A recent report says that birds can predict typhoons. The Yamashina Institute for Ornithology published the results in Marine Biology, showing evidence that black-naped terns can predict typhoons and use that information to facilitate their migration.
Researchers attached tracking devices to the terns and studied how their migration departure varied with the presence of these huge storms. The birds would delay their departure when a massive typhoon was about to cross their projected path. Jean-Baptiste Thiebot, the lead author of the study, said, “They seem to be able to predict it.”
This ability gives the terns several advantages. Avoiding extreme winds and rain is a good thing. Besides that, the storms churn up food to the ocean surface allowing the terns to stop periodically to eat on their journey. In 2017, when there were no typhoons in the study area, the birds delayed their trip much later and flew the journey without a stop.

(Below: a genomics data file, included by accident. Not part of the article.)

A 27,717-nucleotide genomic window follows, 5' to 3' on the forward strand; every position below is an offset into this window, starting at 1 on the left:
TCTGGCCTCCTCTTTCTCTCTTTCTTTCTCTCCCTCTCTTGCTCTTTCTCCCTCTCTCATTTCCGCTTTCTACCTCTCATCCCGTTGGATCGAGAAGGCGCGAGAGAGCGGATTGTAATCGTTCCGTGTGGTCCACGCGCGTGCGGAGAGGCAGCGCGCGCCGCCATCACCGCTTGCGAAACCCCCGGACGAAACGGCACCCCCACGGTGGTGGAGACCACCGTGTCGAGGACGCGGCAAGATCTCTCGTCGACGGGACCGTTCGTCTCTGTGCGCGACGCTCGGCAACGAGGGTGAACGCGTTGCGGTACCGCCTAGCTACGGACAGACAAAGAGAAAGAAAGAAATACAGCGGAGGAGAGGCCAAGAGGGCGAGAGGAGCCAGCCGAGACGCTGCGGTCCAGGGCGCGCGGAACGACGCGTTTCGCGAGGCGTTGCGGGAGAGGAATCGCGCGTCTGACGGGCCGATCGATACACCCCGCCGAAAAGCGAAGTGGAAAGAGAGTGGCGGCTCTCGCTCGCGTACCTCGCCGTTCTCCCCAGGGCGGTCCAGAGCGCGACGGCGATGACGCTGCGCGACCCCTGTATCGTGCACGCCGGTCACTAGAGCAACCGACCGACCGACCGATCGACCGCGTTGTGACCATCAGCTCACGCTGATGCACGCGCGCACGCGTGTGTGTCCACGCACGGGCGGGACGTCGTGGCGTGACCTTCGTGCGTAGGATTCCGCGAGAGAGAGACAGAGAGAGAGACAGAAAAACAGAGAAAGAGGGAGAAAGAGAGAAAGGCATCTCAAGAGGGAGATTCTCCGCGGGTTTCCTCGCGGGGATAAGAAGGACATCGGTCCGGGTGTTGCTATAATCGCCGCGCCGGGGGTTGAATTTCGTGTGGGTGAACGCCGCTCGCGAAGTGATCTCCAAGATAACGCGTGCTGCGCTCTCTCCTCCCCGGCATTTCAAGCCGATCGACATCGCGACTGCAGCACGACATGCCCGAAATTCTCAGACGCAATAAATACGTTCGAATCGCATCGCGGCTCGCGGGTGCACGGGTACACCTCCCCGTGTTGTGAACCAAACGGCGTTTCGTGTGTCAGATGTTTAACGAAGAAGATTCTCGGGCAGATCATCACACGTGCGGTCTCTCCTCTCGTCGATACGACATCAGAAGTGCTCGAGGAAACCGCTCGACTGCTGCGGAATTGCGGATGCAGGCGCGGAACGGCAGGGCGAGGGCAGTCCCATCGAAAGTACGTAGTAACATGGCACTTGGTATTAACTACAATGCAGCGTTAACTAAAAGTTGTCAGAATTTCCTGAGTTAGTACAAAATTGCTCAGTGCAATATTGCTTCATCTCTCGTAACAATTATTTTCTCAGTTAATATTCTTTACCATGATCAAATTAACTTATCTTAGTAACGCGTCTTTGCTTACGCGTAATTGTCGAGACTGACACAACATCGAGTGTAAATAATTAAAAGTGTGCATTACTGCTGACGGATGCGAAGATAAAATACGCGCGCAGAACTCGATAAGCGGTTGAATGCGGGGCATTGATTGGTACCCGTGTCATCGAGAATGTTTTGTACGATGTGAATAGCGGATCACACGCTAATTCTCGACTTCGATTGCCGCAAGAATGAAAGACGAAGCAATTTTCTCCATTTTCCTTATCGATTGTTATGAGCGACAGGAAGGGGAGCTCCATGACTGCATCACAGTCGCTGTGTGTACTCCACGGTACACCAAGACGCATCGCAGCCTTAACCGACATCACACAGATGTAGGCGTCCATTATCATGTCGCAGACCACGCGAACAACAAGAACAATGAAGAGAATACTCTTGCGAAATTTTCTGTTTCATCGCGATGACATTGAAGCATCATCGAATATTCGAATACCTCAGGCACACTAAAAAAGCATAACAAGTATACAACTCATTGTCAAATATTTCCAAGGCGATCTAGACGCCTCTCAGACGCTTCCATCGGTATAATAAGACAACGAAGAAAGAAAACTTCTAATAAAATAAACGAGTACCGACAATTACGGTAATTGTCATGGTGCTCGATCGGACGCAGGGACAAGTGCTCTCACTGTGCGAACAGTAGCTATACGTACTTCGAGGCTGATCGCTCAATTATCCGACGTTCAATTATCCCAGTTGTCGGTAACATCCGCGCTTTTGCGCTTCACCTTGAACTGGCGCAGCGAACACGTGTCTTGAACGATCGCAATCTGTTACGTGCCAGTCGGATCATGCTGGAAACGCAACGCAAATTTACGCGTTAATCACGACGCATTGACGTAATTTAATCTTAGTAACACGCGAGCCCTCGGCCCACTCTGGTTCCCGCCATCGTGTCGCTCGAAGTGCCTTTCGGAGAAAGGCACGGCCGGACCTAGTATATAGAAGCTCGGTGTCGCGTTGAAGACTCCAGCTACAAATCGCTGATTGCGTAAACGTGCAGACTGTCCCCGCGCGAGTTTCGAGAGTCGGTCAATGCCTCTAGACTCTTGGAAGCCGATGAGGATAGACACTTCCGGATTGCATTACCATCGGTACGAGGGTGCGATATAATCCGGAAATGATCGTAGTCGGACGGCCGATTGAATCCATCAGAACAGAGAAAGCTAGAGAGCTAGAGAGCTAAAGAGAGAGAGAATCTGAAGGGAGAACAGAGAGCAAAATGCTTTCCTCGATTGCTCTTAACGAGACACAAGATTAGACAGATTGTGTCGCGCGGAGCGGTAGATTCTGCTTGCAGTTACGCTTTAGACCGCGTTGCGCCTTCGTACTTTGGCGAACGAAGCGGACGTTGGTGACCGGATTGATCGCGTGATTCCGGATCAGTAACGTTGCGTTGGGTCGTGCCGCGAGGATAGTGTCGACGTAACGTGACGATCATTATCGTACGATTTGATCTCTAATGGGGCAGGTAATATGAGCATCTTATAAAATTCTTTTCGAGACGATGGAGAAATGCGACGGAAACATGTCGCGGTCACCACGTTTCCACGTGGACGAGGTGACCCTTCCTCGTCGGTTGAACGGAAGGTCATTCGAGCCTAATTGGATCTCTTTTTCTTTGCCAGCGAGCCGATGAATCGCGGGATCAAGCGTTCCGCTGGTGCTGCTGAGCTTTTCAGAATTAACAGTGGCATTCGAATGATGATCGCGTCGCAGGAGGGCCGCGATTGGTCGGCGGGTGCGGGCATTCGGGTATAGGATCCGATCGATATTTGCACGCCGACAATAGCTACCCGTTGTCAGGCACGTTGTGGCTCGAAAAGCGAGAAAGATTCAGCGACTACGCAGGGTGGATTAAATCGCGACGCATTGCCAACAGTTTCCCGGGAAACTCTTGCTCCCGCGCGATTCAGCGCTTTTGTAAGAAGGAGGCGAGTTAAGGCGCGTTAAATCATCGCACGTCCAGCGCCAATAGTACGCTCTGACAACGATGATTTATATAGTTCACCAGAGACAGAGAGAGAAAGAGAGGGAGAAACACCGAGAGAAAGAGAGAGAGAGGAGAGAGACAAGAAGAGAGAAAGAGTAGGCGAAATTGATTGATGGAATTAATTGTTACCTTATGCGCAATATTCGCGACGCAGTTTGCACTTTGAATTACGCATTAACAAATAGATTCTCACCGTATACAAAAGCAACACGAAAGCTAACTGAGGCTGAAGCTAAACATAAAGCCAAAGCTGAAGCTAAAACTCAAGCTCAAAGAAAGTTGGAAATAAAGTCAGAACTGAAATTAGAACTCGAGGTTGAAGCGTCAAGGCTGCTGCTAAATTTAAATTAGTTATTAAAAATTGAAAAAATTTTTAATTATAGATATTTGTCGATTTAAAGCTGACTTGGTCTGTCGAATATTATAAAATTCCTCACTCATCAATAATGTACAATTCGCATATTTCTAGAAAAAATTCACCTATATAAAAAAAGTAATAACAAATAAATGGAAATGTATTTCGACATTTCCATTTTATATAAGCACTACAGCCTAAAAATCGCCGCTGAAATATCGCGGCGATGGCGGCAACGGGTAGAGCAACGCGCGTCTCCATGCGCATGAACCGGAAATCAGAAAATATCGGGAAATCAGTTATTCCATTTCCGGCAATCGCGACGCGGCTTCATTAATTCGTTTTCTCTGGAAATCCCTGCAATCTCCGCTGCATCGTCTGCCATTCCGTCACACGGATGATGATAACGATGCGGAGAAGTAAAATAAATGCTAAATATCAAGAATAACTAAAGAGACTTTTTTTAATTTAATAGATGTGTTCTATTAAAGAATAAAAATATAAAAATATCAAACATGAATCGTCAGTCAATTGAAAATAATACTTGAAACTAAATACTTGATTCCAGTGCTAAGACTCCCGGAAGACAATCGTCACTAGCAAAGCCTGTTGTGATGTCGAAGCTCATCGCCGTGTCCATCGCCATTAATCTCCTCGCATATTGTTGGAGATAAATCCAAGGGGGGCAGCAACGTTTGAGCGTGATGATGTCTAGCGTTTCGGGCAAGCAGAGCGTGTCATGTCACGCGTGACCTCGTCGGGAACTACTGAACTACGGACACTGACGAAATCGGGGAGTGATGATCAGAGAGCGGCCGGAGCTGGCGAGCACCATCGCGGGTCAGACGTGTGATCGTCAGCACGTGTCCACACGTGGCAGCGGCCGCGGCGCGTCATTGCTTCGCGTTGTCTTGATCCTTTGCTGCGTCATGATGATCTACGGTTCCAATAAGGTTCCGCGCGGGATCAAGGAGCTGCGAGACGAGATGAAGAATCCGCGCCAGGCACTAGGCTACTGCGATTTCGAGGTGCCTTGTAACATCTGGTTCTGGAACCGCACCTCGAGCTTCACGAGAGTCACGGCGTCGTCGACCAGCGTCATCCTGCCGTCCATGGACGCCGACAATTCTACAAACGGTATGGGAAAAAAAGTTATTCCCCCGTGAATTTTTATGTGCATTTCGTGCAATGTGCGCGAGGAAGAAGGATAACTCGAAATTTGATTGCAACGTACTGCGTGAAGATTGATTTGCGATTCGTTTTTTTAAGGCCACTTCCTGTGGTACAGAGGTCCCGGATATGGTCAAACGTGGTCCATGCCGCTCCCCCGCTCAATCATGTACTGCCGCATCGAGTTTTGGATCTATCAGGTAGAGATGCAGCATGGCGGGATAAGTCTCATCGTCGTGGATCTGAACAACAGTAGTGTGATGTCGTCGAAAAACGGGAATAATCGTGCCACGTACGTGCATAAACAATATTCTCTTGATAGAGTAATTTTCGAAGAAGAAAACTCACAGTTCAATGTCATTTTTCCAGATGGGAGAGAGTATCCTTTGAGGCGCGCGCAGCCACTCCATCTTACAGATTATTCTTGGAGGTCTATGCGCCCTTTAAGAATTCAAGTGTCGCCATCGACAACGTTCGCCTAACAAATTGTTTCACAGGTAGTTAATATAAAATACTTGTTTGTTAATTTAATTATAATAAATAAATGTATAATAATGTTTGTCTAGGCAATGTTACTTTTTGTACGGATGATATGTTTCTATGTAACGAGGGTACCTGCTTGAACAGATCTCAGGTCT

Scientists are still studying how these birds can predict typhoons. Some research suggests that they are equipped with infrasonic detectors that pick up weather signals. Researchers are also looking at the tern’s ability to recognize changing clouds.
In any case, it seems the birds are designed with an ability to use weather to facilitate their migration. Robert Gill, a research wildlife biologist with the U.S. Geological Survey, says, “They are able to predict better than the best weather forecasters we have.”
— John N. Clayton © 2020
Reference: Scientific American, October 2020, page 24.